Yazdani Studio

“In the waning years of the last century, I saw important trends emerging. Design technology was advancing rapidly and beginning to incorporate new tools like 3D modelling - this was before parametrics were around. I realised the rapid changes in technology required design firms to invest at a high-level if they wanted to thrive.

"My partners and I, as owners of a mid-sized regional firm, found it difficult to make the investments needed to keep up with the competition, never mind lead the industry. At the same time, clients increasingly expected that the firms they retained would have industry-leading market acumen, making it difficult for smaller firms like ours to keep up. It had become almost impossible for us to acquire this depth of expertise, and we were losing the ability to compete.

“Since a lot of regional firms were experiencing this, the architecture industry was undergoing a period of mergers and consolidation during which numerous mid-sized practices were acquired by national firms. The design world became flatter and flatter during this period, and our mid-sized practice now had to compete with national firms with significantly more resources. So, merging with CannonDesign, offered many advantages.

“But I knew that mergers aren’t easy. It’s challenging for two firms with different cultures to work together on singular projects. In the 2-10 years that it takes buildings to complete, many relationships fall apart, and clients can be caught in the middle of a dysfunctional situation. So, when my firm merged with CannonDesign, our solution was to do something entirely different.

A different approach

“I posed the idea that we could create a practice within the firm that unites the best attributes of a small, hands-on, agile and experimental studio with the expertise, talent, geographic reach and resources of a large firm. This reality would allow clients to work with a single firm offering the best attributes of each. That idea led to the creation of our entirely unique platform, Yazdani Studio of CannonDesign in 2000. Now 18 years later, we’ve grown to a team of 25 people working across multiple markets, scales and typologies. We’ve achieved our vision and I’m really excited for the future.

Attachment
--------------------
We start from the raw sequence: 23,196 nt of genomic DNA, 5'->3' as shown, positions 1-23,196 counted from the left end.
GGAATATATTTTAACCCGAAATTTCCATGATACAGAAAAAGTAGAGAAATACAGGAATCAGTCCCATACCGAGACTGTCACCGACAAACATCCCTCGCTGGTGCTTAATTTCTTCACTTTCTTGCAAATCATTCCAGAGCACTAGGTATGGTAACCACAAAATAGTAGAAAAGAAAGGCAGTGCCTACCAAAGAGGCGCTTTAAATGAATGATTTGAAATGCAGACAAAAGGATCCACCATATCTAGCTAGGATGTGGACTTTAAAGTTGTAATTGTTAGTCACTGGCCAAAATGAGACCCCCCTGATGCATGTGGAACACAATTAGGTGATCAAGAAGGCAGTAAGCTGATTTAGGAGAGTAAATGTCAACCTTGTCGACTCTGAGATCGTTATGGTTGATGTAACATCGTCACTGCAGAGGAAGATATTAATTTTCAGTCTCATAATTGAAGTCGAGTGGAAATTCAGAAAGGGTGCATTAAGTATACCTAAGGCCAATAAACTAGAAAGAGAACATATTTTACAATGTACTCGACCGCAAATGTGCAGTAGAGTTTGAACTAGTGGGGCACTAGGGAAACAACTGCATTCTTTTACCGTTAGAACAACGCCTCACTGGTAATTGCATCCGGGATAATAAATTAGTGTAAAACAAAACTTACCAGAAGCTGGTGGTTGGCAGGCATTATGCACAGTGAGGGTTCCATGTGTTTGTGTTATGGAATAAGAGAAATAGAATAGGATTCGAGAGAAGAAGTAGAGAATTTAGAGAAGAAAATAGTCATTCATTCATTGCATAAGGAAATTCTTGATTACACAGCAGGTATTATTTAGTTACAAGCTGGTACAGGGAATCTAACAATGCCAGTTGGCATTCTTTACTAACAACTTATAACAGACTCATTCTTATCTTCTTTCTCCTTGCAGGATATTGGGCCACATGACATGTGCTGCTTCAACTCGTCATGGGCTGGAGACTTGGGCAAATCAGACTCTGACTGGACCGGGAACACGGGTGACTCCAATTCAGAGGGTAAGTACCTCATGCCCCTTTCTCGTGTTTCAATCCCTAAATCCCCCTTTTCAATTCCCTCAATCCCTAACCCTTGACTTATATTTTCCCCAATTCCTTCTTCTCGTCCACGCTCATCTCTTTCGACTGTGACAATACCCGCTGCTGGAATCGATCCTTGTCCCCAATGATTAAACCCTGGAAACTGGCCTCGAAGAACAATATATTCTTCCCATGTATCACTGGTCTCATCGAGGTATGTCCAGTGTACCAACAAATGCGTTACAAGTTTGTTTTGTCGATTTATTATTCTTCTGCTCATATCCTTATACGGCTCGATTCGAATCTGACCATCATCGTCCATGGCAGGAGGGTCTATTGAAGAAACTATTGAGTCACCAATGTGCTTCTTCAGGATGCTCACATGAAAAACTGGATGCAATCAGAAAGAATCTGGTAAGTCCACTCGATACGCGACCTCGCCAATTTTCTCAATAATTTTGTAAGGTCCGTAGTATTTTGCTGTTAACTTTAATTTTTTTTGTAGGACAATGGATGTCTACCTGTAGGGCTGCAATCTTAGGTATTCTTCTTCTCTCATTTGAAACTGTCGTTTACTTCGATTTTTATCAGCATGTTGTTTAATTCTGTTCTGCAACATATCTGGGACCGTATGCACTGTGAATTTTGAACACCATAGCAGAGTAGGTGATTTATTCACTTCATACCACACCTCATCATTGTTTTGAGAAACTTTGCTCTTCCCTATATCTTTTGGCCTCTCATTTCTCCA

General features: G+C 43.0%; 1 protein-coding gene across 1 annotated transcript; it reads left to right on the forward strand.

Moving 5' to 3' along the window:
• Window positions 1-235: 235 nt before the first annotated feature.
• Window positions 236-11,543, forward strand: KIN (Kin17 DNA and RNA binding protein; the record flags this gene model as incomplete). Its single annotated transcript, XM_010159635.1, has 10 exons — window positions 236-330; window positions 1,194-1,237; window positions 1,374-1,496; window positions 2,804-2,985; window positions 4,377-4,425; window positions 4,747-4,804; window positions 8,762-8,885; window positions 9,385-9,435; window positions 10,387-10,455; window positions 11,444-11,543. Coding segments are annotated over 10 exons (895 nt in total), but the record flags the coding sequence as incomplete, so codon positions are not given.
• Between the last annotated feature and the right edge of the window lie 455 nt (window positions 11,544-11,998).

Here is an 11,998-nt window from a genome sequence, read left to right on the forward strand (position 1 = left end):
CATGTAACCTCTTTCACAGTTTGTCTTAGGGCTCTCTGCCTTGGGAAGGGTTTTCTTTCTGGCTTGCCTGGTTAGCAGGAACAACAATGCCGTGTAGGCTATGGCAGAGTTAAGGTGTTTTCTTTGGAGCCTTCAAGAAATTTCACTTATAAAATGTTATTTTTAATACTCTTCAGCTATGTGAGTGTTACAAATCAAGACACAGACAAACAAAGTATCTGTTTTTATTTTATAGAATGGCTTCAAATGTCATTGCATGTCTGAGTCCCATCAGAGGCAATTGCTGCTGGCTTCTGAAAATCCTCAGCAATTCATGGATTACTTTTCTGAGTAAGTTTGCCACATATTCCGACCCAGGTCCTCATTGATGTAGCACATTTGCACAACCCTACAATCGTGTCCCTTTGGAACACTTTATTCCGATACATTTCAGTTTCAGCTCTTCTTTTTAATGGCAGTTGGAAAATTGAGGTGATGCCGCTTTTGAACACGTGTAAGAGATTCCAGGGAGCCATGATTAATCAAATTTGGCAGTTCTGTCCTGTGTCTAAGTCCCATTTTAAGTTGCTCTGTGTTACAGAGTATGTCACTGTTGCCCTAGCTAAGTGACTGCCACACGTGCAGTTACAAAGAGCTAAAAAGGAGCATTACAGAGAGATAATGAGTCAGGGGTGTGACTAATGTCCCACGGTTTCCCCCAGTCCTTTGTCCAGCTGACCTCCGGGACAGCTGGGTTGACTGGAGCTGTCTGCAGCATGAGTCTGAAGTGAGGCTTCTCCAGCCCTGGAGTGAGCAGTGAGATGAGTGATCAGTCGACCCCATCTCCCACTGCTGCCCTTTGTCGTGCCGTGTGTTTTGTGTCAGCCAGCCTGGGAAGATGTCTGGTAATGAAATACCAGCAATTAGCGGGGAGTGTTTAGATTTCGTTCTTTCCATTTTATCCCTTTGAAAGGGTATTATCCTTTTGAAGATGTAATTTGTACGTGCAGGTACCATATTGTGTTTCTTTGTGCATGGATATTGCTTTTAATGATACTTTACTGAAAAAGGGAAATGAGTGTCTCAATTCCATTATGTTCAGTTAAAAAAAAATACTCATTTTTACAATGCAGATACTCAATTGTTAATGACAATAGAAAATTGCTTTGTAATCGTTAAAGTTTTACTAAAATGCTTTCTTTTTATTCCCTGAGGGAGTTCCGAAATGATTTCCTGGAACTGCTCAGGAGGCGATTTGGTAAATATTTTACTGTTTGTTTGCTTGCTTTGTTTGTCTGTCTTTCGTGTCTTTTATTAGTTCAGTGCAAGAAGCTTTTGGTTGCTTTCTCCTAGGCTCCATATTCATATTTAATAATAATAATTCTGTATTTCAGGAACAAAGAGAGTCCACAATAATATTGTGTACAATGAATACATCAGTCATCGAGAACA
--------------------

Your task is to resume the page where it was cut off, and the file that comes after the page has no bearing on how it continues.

Yazdani Studio

“The Yazdani Studio is a homegrown team of creative individuals who work with me on a wide range of projects and advance research and experimentation in the firm. We have embraced the singular culture of CannonDesign and its values, and while I direct the Yazdani Studio, I am also a design principal and a member of CannonDesign’s board of directors, so my responsibilities overlap.

“While the Yazdani Studio is based in CannonDesign’s LA office, we operate as a separate platform, and monitor our performance independently. We’re responsible for acquiring projects and executing them around the world, helping to strengthen the larger firm and vice versa.

“Thanks to CannonDesign’s Single Firm, Multi Office (SFMO) approach, we are able to form teams that combine Yazdani Studio members with talented architects and subject matter experts from across the firm’s network of offices to best respond to our clients’ unique challenges and opportunities.”

Mehrdad Yazdani  Yazdani Studio  CannonDesign  public spaces 
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There has been “a wonderful renaissance” in public realm design, but a lack of meaningful investment threatens to hold back further progress. That is the view of Mehrdad Yazdani, design principal of Yazdani Studio at CannonDesign, who told CLADglobal that “the design community needs to lead the way in helping cities address issues” challenging the long-term success of great public spaces. “My team has worked on a vast array of
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Yazdani is design principal of CannonDesign and the founder and director of the Yazdani Studio / Yazdani Studio